Joint Support Super Formula

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Joint Support Super Formula

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Protect your joints and cartilage!

Don't let sore joints, tendons, or torn ligaments derail your fitness program—get superior protection from Joint Support Super Formula before it's too late.

Our powerful blend of glucosamine, collagen type II, and MSM provides your body with the very best ingredients to maximize joint and cartilage support. Sourced from premium ingredients, it's one of the safest and most effective ways to naturally provide relief from the symptoms of joint and connective tissue wear and tear.*

*These statements have not been evaluated by the Food and Drug Administration. This product is not intended to diagnose, treat, cure, or prevent any disease.

Item# Product Qty Price
Joint Support Super Formula
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Success Story
Rated 0 out of 5 by 1 reviewer.
Rated 0 out of 5 by I love this stuff. I injured my knee working out one day and it was hard to continue working out with the pain, but I really wanted to keep it up and make my knee stronger. This stuff will do just that, makes your joints stronger so you can continue working out, it's great. January 8, 2008
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30-Day Money-Back Guarantee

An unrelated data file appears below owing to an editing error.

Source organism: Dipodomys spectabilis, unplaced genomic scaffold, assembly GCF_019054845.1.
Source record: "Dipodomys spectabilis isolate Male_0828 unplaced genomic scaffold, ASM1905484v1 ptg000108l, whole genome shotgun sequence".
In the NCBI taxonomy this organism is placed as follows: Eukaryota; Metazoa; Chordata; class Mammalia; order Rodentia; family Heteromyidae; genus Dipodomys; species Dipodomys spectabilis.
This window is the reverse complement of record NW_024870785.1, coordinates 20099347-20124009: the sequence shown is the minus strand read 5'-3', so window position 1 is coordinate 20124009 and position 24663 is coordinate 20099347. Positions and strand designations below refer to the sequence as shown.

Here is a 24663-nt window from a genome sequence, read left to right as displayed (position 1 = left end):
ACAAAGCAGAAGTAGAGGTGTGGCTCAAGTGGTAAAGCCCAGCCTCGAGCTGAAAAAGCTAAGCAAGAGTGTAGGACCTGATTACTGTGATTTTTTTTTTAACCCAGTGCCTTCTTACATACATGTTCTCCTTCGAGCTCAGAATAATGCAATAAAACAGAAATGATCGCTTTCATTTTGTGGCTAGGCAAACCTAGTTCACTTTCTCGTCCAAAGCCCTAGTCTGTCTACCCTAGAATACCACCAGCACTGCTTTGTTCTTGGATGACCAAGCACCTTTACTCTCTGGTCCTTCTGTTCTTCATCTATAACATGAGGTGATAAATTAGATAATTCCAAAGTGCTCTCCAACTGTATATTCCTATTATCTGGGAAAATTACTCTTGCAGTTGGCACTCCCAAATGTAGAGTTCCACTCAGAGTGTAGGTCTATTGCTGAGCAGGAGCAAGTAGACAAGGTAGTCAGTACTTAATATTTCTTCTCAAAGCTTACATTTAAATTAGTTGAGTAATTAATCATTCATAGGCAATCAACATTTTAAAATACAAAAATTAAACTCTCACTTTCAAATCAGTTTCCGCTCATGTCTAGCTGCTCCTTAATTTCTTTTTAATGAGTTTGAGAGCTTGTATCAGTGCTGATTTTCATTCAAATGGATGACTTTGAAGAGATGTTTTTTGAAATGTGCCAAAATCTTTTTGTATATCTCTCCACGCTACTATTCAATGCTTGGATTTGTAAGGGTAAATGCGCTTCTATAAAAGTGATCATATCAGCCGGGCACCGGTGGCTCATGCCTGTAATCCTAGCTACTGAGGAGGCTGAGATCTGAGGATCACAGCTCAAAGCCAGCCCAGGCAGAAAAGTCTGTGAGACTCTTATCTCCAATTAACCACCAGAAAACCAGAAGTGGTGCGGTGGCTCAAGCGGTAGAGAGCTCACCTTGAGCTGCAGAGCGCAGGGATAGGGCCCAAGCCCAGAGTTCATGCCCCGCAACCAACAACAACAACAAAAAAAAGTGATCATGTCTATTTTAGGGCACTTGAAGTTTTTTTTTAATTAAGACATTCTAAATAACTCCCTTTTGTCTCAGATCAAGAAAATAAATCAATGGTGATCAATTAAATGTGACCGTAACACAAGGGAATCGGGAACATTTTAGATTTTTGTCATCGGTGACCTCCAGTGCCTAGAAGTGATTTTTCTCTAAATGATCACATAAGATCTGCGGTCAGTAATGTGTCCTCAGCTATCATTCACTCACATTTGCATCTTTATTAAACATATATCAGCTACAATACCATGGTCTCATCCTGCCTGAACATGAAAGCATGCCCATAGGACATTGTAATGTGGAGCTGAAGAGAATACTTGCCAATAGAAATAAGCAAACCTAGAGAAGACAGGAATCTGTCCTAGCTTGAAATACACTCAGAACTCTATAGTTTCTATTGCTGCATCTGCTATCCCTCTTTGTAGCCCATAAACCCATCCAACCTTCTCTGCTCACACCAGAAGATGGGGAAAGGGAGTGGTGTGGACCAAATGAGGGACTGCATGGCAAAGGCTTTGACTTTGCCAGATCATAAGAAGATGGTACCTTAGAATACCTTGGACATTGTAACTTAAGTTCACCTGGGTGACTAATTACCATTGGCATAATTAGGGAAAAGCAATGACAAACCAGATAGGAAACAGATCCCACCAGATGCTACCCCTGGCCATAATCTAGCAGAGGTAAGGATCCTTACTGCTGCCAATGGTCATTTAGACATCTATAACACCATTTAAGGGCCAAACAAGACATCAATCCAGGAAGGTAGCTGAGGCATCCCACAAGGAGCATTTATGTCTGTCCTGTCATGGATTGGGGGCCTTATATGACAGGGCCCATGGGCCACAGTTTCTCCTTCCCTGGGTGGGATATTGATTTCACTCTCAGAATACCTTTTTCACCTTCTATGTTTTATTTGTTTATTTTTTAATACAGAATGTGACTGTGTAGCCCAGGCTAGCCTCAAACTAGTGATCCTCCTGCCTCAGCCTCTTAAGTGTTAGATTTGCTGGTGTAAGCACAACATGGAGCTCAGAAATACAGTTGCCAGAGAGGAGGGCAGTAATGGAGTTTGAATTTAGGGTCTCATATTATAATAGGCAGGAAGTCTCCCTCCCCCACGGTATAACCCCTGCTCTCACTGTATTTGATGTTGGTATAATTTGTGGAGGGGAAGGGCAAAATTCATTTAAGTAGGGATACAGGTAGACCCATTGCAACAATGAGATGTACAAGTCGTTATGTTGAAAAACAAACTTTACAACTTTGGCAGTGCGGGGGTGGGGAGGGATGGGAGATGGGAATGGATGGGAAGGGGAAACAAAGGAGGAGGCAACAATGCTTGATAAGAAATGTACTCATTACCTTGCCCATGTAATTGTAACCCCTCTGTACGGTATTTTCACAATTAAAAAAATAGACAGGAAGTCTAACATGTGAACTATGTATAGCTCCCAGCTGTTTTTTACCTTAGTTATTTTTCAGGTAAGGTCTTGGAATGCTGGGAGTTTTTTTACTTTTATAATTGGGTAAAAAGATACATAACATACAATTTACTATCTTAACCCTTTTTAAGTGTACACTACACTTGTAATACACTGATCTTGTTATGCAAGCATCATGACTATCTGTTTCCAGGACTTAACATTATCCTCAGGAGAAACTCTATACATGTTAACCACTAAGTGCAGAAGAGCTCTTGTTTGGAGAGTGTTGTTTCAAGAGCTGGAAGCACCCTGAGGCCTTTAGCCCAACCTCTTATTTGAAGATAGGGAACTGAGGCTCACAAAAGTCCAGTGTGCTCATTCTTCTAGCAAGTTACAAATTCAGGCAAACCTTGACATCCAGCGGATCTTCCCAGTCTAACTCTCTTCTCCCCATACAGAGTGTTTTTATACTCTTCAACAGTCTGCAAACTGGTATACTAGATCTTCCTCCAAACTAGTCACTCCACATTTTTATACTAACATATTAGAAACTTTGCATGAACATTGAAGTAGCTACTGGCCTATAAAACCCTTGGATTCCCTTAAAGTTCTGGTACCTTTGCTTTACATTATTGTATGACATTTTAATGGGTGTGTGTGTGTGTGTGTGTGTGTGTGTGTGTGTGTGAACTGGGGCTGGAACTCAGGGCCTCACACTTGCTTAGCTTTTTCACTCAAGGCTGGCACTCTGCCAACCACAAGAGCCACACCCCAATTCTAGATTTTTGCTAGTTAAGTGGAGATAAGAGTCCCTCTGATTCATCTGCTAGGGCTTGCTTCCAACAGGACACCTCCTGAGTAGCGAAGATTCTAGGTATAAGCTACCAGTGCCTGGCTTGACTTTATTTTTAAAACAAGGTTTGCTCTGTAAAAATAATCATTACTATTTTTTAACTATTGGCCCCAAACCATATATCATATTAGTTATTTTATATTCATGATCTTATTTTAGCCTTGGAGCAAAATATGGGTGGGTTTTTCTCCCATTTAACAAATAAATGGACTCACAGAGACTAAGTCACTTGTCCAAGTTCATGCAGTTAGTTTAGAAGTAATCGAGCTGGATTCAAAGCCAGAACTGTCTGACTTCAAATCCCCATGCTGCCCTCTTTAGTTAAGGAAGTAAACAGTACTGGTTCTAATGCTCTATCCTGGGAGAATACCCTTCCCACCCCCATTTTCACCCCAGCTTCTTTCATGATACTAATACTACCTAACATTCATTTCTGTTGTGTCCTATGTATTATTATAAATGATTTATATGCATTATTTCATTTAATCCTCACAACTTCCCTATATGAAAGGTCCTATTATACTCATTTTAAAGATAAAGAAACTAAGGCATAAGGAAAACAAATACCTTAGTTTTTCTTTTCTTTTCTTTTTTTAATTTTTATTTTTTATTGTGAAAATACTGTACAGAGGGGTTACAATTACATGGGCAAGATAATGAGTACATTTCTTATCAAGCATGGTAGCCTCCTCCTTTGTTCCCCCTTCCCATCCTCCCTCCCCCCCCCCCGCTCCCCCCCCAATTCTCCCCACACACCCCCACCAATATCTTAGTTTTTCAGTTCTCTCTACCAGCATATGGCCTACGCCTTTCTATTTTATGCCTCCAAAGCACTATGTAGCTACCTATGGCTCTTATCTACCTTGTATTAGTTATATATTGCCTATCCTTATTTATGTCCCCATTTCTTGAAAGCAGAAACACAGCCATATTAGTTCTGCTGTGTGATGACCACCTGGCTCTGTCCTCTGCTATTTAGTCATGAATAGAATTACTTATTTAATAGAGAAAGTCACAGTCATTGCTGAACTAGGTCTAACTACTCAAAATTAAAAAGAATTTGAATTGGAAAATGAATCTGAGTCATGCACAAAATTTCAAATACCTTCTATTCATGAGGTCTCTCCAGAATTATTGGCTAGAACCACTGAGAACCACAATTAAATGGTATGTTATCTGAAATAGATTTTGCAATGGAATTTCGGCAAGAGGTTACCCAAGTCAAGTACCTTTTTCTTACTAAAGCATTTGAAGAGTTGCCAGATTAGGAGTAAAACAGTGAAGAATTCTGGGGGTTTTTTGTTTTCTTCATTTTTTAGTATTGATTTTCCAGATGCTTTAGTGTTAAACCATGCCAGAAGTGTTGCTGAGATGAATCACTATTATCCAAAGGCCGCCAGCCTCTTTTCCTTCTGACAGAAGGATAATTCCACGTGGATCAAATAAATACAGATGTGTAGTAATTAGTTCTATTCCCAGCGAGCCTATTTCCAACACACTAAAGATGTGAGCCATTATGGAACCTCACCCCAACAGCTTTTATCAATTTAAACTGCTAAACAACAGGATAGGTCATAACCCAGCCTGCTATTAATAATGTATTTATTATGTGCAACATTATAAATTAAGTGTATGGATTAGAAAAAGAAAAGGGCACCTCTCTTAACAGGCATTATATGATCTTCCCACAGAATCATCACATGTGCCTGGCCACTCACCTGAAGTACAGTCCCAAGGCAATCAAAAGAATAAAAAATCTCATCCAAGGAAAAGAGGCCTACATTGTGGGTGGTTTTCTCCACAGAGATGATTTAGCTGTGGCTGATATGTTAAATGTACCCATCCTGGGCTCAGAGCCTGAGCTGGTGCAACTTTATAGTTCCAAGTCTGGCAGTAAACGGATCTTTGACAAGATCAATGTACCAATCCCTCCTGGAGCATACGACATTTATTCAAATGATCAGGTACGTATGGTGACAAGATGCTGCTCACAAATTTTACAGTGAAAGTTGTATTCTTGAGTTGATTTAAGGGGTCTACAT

We want you to be 100% satisfied or your money back! If you're not satisfied with the performance of this product, please contact Customer Service for a Return Authorization number to return it within 30 days for a full refund of the purchase price, less s&h—no questions asked.

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Carl Daikeler
Chairman & CEO

More Information

Glucosamine is the single most important substance in the synthesis of connective tissue and cartilage. A shortage of cartilage can cause painful joint movement. Glucosamine is an important building block of many GAGs (glycosaminoglycans), which are molecules that form the matrix of cartilage. It is derived from chitin, a substance which gives strength to the exoskeleton of crabs, lobsters, insects, and spiders.

Collagens are a big family of proteins and represent around 25% of total proteins in mammals, including the main protein that forms the connective tissue in all higher animals. Connective tissue contains a mixture of cells, proteins, complex polysaccharides, and inorganic constituents. Collagen, like elastine and proteoglycans, is located in the extracellular matrix. The function of collagen is to give strength and flexibility to the connective tissue. Scientific studies have proven that human cartilage is made up of approx. 60% collagen type II, 15% glucosamine, 15% chondroiton sulfate, and water.